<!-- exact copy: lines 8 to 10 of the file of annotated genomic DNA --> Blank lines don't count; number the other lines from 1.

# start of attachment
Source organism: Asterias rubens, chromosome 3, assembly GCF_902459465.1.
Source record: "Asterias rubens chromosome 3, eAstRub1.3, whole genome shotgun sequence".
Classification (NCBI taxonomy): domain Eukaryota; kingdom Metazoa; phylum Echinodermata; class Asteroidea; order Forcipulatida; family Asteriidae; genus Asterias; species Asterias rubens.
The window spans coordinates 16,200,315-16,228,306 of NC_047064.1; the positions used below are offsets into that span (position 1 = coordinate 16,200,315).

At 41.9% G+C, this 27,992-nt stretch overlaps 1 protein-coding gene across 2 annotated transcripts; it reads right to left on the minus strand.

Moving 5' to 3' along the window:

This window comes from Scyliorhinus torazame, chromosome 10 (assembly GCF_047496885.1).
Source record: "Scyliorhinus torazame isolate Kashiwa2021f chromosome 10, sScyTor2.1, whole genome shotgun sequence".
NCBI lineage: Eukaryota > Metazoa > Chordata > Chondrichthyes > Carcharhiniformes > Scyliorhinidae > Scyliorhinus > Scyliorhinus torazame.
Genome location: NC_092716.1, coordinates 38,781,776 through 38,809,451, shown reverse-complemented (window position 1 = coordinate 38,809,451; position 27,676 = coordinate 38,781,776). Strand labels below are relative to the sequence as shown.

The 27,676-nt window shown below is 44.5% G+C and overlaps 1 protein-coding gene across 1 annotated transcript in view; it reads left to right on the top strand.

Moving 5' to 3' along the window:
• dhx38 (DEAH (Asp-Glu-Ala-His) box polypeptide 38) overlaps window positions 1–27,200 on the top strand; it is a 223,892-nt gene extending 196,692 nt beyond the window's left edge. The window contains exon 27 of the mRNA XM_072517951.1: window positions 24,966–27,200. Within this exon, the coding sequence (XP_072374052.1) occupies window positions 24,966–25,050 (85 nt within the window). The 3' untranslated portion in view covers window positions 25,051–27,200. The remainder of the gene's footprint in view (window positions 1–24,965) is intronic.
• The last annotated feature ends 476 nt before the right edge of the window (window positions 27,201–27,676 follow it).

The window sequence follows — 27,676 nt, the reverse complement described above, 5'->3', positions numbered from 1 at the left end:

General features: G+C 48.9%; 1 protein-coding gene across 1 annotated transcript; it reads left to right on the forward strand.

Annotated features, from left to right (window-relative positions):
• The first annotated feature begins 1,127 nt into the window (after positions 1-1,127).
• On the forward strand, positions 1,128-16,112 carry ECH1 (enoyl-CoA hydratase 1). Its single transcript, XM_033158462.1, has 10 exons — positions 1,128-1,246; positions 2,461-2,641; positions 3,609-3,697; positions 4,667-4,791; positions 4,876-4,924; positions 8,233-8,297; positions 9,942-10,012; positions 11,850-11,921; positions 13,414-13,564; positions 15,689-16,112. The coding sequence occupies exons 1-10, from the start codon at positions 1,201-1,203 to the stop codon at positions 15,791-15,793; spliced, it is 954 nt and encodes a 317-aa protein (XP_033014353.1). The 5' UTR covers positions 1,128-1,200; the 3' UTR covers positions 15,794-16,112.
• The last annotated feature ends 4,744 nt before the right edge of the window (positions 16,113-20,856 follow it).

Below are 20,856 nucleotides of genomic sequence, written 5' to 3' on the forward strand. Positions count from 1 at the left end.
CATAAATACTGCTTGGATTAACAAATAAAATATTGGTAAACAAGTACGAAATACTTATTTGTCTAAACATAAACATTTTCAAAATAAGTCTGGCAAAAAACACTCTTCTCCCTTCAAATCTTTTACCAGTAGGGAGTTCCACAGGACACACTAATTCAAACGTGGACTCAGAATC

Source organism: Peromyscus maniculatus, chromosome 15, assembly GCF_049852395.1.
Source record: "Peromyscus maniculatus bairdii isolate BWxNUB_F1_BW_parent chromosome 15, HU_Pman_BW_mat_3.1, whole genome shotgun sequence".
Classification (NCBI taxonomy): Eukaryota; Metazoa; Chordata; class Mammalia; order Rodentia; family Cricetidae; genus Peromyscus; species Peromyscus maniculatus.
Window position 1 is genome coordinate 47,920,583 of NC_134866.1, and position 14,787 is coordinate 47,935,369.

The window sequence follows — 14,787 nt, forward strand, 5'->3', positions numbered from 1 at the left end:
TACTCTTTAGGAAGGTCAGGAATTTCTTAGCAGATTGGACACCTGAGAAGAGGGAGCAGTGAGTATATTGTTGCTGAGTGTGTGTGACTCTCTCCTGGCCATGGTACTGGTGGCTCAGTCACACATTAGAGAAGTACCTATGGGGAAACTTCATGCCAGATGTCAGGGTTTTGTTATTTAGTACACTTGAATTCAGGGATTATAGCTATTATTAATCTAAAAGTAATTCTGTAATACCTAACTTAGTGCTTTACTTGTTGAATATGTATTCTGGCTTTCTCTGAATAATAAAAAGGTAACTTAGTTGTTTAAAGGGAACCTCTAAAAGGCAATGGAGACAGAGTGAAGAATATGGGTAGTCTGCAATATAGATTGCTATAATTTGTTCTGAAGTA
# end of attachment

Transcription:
Source record: "Scyliorhinus torazame isolate Kashiwa2021f chromosome 10, sScyTor2.1, whole genome shotgun sequence".
NCBI lineage: Eukaryota > Metazoa > Chordata > Chondrichthyes > Carcharhiniformes > Scyliorhinidae > Scyliorhinus > Scyliorhinus torazame.
Genome location: NC_092716.1, coordinates 38,781,776 through 38,809,451, shown reverse-complemented (window position 1 = coordinate 38,809,451; position 27,676 = coordinate 38,781,776). Strand labels below are relative to the sequence as shown.